Dr. Paul S. Auerbach, emergency medicine physician and professor emeritus at the Stanford University School of Medicine, answered questions posed by Rotarians at the Rotary Club of Los Altos’ virtual Zoom meeting last month.
Following is a selection of members’ questions and Auerbach’s responses.
Q: Why do young, healthy-looking patients die from the COVID virus?
A: This virus has a predilection for tissue in the deep reaches of the lungs where essential oxygen-carbon dioxide exchange takes place. This particular coronavirus sometimes destroys certain lung tissues, allowing fluid to leak into the lungs, which causes pulmonary edema. We are learning that the coronavirus also might affect the kidneys and heart.
While a more serious clinical course is seen in elders and persons with chronic, significant pre-existing medical conditions, such as COPD and other forms of lung disease, young, healthy people can become infected and suffer.
Persons of all ages should protect their lungs from the effects of smoking, vaping and bad-air days, such as are associated with wildland fires.
Q: When will the COVID crisis abate?
A: We still don’t know when, but we are beginning to get a better handle on the curves that define the spread and rise and fall of COVID-19 in populations, and are using predictive modeling based on the current and prior pandemics. These models take into account factors such as population density, socioeconomic situation, travel restrictions, adherence to public health safety recommendations, and so forth.
Q: Are we flattening the curve locally?
A: To flatten the curve of infections and resource utilization, there should be fewer people getting sick, a decreasing rate of infection and sufficient intensive care beds, staff and supplies to care for the patients. Disaster planning accounts for a possible surge in patients. Therefore, we need to support the people who are working around the clock to acquire and manage resources. We must work together.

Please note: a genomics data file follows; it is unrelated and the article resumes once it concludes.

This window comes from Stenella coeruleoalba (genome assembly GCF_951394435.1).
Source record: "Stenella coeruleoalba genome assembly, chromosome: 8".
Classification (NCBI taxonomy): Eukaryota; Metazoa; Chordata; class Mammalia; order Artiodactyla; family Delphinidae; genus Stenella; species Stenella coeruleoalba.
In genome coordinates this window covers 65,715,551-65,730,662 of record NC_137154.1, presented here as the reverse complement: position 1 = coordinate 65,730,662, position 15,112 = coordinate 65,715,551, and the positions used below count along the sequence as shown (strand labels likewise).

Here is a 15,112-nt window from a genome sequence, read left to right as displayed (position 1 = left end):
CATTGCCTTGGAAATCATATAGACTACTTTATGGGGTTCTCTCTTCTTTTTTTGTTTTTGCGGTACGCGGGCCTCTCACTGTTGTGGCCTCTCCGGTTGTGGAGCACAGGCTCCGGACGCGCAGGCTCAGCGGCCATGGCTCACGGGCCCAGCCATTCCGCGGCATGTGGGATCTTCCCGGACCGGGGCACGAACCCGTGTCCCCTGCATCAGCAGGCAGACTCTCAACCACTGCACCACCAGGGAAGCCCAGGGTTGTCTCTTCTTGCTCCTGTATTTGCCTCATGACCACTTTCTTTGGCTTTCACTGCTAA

Q: Will herd immunity benefit the Swedish population?
A: Too soon to know. When enough people survive infection and develop an immune response, hopefully augmented by vaccine therapy, and there is effective testing for protective antibodies they might have developed, we may learn if immunity is widespread enough to be considered herd immunity. This is hoped for but not yet proven; population studies must be followed over time. We remain vigilant and optimistic.
Q: Is testing to protect the uninfected improving?
A: Yes, the number, accuracy and turnaround time of tests are improving every day. We have gone from waiting days to waiting hours to receive the results of tests, depending on the tests and availability.
Q: Is clinical information being shared?
A: Yes. In contrast to protecting information as intellectual property, people are generally sharing to help get through this crisis. The global medical profession is being very generous with time and expertise as it shares data and observations to help patients and the people caring for them.
Q: How is caregiver protection handled?
A: We need primarily to avoid unnecessary contact with the virus, similar to what occurred during the Ebola crisis. How we enter and exit patients’ rooms is important. Health-care providers are concerned about bringing home the virus, so take great precautions to use protective techniques in and out of the workplace.
Q: How is this crisis changing us?
A: Going forward, I hope we will continue to be mindful of hygiene, helping others, generosity and recognizing what is truly important in our lives. We need to take care of each other and our planet.
Marlene Cowan is a member of the Rotary Club of Los Altos. For more information, visit losaltosrotary.org.